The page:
8 New-Shoring (Not Reshoring) Resources to Help Make Products in America

by Daniel O'Donnell
- Oct 28 2014 - 4 min read

It’s a safe bet you haven’t seen a “Made in the USA” label on many products ranging from electronics to your clothes in quite some time.

However, a growing trend is bringing this phrase back in a big way:  new-shoring. While reshoring has already been underway to return jobs to the U.S., new-shoring creates new positions altogether.

So where can business owners turn to harness the benefits of protecting IP and producing quality products domestically? And devise a new-shoring strategy that delivers the results they need? Here are eight resources, from suppliers to manufacturing vendors, to help you navigate and get your product made in the USA.

1. ThomasNet.com. Certainly the price is right for this supplier resource. This free online platform allows you to search for manufacturing vendors in your local region, which can help you overcome one of the largest business challenges you may face: supply-chain issues. Not only can entrepreneurs search for suppliers from among 700,000 industrial and commercial entities, but manufacturers are also able to seek out buyers, which ultimately helps businesses get off the ground. Users can source materials for their products and generate custom quotes, all through a single interface.

2. National Institute of Standards and Technology. This organization is actually an agency of the U.S. Department of Commerce (DOC) and a champion of the “Make it in America” campaign developed by the Hollings Manufacturing Extension Partnership (MEP). Although the website maintains a mission focused on helping small and midsize U.S. manufacturers, it also provides a tool that allows entrepreneurs to find a local MEP in their state. Using this resource, you can find manufacturing organizations that help connect designers and builders to suppliers, potentially reducing business costs.


3. Manta. Similar to ThomasNet.com but on a smaller scale, Manta keeps a sharp eye on the small-business community. The sites gives you access to information about manufacturers and suppliers from virtually every industry. For instance, if you search for U.S. manufacturing companies, the site provides roughly 50,000 names that you can view in depth. From fabricators to tool supply firms, Manta lets you explore while providing recommendations and verifying all businesses that show up on the results page. Meanwhile, the site allows you to create an online profile that connects you with customers once your product has taken shape.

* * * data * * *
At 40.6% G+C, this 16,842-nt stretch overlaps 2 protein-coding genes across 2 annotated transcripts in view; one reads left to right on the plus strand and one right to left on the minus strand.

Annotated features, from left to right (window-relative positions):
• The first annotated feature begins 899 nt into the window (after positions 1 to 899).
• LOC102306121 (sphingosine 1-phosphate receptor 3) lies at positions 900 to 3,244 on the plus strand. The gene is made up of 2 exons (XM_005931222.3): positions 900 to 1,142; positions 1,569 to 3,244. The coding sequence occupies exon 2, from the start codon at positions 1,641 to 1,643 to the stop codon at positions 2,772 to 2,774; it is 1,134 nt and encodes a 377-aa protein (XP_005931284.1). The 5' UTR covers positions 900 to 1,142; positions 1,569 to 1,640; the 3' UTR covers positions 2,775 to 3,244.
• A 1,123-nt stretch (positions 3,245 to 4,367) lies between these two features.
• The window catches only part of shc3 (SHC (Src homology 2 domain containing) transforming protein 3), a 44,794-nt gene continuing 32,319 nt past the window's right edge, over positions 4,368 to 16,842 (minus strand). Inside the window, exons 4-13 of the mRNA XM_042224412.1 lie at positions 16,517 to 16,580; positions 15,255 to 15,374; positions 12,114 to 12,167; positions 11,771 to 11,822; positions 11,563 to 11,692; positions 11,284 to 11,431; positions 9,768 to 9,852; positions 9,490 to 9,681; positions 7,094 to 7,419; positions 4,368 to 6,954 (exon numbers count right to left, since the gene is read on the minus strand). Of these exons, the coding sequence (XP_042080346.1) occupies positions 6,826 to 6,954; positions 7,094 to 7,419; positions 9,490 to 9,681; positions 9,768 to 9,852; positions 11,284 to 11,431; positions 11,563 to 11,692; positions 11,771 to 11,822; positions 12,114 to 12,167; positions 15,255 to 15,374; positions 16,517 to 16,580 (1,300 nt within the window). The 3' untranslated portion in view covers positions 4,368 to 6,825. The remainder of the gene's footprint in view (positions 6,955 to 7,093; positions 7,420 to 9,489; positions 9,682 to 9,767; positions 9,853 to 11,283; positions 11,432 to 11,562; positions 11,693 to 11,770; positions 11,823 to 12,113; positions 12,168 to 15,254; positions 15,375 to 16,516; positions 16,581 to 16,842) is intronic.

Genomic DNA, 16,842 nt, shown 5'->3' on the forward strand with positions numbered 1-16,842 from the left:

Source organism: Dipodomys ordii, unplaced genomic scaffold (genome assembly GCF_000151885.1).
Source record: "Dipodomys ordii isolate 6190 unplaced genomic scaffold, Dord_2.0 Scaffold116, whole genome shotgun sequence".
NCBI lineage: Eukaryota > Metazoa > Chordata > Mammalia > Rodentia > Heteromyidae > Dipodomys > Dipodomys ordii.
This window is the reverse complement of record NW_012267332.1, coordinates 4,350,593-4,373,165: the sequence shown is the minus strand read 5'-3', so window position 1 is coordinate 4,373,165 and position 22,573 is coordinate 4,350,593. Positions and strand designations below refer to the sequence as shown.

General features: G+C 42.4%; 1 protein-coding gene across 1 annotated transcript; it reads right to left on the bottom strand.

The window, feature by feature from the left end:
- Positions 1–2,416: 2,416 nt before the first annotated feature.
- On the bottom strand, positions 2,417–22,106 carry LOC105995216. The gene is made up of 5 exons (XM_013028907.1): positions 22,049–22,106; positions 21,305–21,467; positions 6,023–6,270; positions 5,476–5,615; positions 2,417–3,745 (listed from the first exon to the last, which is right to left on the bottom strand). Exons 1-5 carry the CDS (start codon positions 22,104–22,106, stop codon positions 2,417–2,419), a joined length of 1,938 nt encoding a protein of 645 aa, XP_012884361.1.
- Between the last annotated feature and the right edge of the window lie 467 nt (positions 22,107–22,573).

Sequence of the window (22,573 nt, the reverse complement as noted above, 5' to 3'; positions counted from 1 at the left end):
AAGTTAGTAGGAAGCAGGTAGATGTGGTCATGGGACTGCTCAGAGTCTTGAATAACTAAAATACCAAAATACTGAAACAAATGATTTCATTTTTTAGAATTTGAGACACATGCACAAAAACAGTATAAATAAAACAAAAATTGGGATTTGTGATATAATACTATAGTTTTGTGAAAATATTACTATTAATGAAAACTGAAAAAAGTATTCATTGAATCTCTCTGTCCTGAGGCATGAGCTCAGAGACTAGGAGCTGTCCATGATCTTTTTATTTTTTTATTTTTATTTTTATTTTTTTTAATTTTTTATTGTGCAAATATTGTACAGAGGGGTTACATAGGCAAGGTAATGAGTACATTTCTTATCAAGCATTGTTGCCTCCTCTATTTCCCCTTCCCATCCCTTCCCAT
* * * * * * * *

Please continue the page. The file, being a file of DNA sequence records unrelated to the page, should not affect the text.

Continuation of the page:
4. SourceSync. Moving away from a database approach of finding manufacturers, this consulting firm takes on more of the legwork. Based out of Chicago, SourceSync Consulting focuses primarily on the high-end needs of business owners who have developed a working idea or model that may appear to work on paper, but hasn’t been tangibly realized. As a consulting firm, the company takes on a personalized approach, helping entrepreneurs with engineering, 3D modeling, and sourcing. The price tag will likely be higher than working with online tools, but the company boasts partnerships with manufacturers throughout the U.S., which puts less pressure to find the perfect supplier.

5. American Small Manufacturers Coalition. This online resource enables entrepreneurs to develop partnerships with small manufacturers in the U.S., similar to the services offered by NIST (No. 2 above). This association of manufacturing extension agents encourages business owners to develop their products with strategic resources that will help them become integrated into the global marketplace. For instance, if you’re a startup owner in Illinois, you’re led to the Illinois Manufacturing Extension Center, which displays partnership opportunities and lets you to submit requests online to find a local supplier.


6. Manufacturing.net. Sometimes forgotten during the rush and confusion to find a supplier to collaborate with are trade publications. Take, for example, Manufacturing.net, an online news source that’s filled to the gills with information. The resources section is a gold mine. In alphabetical order, the site generates a beefy list of manufacturers, including their location so that you can easily find the supplier closest to your business. Once you click on the manufacturer, all contact information is displayed, as well as any articles that the news source may have published about the company.

7. Manufacturer.com. Like its distant cousin ThomasNet.com, this dot-com is an online platform that connects suppliers and buyers from around the world. However, because this list is about bolstering the new-shoring approach to manufacturing, the website also allows entrepreneurs to single out American suppliers. Using the drop-down function in the search menu, you can choose the correct category from the list and find a manufacturer to help you find “Solar Lamps,” for instance. From here you can find a manufacturer, wholesaler, or reseller for your particular needs.

8. ENF Ltd. While many of the previous resources listed here will lead a business owner to a varied list of suppliers, this particular site is an excellent source for individuals looking for solar-panel suppliers. Seventy crystalline solar-panel manufacturers are on the list, and ENF even includes the power range of the equipment the companies provide. If you hope to create a more environmentally friendly product but don’t know where to turn for clean energy solutions, this site might be able to lead you in the right direction.

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